New York Yankee closer Mariano Rivera put San Diego Padre third baseman Ken Caminiti on his rear end twice with vicious inside fastballs Tuesday night, one that Caminiti fouled off and one he swung and missed at to end the eighth inning.
Padre posteriors were not the only things dropping in Qualcomm Stadium, though. So were jaws in the Yankee bullpen, which watched again in amazement as Rivera, without what he considers his "best stuff," threw 1 2/3 scoreless innings to save the Yankees' 5-4 victory in Game 3 of the World Series.
"Mariano makes us all just stand there with our mouths open," fellow reliever Mike Stanton said. "It's one thing to be effective with one pitch--he dominates with it. The Lord blessed him with a 95-mph fastball and movement you're not supposed to have. The amazing thing is he's not trying to cut his fastball. That movement is natural."
But for the first time this post-season, Rivera, who has not given up a run in 12 playoff innings, did not seem like an immovable force Tuesday night.
After giving up one hit in his first eight playoff games, the Padres actually nicked Rivera for three hits Tuesday, one that put the right-hander in a mini-jam and two that put him in a major jam, both of which he escaped.
Scott Brosius' dramatic three-run homer off San Diego closer Trevor Hoffman had given the Yankees a 5-3 lead in the top of the eighth, but the Padres counter-punched with Quilvio Veras' one-out double off Ramiro Mendoza in the bottom of the eighth.
Yankee Manager Joe Torre did not hesitate going to his closer in the eighth, a strategy he avoided for most of the season--that's one reason Rivera threw only 61 1/3 innings compared to Hoffman's 73--but has done four times in the playoffs.
Rivera gave up a bloop single to Tony Gwynn and Greg Vaughn's sacrifice fly, which trimmed New York's lead to 5-4, but Caminiti looked almost helpless against Rivera on his strikeout.
"He's a tremendous hitter, but I think he's having trouble with his legs," Rivera said. "That's why I pitched him inside."
Rivera then got himself into trouble in the ninth, giving up two-out singles to Carlos Hernandez and Mark Sweeney, putting runners on first and third.
"You get anxious no matter who is out there," Yankee pitching coach Mel Stottlemyre said. "The Padres keep on coming at you. Even though we have Mariano on the mound, it's not really a relaxed feeling."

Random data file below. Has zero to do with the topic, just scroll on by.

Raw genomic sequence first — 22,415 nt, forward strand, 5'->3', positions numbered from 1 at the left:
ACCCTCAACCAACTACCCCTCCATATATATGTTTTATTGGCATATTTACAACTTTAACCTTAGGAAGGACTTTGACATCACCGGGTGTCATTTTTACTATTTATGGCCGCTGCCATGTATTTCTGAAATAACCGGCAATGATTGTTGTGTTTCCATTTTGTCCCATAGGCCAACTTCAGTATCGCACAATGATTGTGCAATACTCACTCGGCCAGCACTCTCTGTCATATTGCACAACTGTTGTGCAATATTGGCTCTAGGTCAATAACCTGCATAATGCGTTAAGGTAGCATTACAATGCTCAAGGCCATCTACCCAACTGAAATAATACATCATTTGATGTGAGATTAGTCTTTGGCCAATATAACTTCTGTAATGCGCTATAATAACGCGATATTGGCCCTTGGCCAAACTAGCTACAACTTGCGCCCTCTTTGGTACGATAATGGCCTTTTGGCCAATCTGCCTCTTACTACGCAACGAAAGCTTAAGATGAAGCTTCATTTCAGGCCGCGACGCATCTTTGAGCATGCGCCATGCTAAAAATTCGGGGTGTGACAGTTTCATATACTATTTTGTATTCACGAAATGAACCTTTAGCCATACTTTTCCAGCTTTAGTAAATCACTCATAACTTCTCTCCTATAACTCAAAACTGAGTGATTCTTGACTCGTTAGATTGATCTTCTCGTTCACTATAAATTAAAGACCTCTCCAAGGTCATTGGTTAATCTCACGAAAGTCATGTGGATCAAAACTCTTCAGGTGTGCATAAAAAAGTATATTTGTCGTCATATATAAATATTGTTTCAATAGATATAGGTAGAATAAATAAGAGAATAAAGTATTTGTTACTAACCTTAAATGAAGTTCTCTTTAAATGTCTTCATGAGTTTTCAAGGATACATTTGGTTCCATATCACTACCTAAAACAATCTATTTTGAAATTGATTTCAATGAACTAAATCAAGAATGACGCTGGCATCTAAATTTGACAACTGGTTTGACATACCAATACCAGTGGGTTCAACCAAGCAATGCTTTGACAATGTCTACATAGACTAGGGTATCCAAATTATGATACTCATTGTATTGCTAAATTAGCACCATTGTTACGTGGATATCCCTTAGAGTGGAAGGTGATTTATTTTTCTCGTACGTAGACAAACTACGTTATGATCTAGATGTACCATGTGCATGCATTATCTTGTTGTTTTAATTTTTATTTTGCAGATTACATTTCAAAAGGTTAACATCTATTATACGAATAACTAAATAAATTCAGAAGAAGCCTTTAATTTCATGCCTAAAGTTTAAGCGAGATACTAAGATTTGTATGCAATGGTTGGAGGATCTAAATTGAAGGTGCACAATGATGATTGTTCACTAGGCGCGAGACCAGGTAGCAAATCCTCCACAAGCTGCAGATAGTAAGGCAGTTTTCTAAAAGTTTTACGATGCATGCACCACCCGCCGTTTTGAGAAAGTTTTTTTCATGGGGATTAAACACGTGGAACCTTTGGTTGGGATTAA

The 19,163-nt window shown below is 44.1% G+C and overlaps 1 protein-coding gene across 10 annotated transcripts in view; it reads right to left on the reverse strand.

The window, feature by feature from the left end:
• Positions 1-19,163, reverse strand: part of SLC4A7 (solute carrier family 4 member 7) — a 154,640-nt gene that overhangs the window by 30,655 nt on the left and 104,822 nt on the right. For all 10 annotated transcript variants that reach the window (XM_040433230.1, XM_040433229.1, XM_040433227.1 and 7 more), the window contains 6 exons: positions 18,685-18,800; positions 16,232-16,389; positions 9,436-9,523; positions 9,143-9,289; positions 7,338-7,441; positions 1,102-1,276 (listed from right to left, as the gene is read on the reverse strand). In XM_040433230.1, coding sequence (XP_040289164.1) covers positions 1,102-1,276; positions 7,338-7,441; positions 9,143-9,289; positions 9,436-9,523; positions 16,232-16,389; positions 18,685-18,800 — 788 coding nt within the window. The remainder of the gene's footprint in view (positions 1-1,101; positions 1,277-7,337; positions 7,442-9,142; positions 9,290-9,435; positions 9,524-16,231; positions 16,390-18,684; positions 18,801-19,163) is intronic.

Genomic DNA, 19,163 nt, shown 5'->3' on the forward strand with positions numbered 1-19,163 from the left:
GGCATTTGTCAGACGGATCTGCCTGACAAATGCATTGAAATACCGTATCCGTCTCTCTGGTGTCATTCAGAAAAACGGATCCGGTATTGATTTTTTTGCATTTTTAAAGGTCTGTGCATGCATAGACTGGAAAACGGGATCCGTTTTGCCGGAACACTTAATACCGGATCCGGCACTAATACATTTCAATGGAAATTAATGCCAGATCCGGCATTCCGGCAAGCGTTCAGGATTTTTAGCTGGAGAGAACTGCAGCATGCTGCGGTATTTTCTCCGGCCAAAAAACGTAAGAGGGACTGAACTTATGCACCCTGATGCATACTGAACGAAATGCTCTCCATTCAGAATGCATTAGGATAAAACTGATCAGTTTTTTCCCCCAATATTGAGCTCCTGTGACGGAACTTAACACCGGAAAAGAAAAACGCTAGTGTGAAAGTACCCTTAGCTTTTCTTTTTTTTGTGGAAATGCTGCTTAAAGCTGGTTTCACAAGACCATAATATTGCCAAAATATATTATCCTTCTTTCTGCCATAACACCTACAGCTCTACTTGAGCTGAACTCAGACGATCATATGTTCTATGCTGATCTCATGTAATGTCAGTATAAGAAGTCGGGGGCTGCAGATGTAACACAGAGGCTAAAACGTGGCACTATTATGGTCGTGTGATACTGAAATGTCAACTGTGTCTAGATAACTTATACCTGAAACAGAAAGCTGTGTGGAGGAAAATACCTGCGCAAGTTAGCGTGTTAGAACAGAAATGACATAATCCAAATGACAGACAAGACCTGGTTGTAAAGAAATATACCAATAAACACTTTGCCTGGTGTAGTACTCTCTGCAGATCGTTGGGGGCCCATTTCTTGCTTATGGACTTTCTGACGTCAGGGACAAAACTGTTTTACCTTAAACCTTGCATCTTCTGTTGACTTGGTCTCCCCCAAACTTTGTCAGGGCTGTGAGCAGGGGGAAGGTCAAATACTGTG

Andy Sheets replaced shortstop Chris Gomez as part of a double-switch in the eighth, but Padre Manager Bruce Bochy chose to leave the right-handed hitter in to face Rivera instead of going to left-handed Greg Myers, who had a pinch-hit homer against Atlanta in the National League championship series.
"We felt like the right-handed hitters were seeing the ball better off Rivera," Bochy said. "The ball was cutting in on the lefties."
Sheets fouled off two fastballs before taking a ball. Rivera then threw him a rising fastball that Sheets waved at, striking out to end the game and give Rivera his fifth save of the playoffs.
THE BOTTOM LINE
Rivera did not think he was as sharp Tuesday night as he has been this postseason. "Thank God I'm throwing strikes," he said. But Rivera was able to reach back for a little extra when he needed it most.
"Mo has the uncanny ability to come up with the big pitch when he needs to," Stanton said. "He actually made a couple mistakes tonight that didn't hurt him. He threw a few 0-2 pitches down the middle. But with his velocity and movement he can get away with it."
THE LAST WORD
The bitter taste left in Rivera's mouth from the way 1997 ended has finally dissipated. Yes, he gave up a critical eighth-inning home run to Cleveland's Sandy Alomar in Game 4 of a division series the Indians went on to win, but Rivera has proven in 1998 that he has the mental toughness and physical ability to be one of baseball's best closers.
"It feels good," Rivera said. "Last year was disappointing because I only had two chances to pitch. I've been waiting for this opportunity for a whole year. I finally have it. I'm going to enjoy it."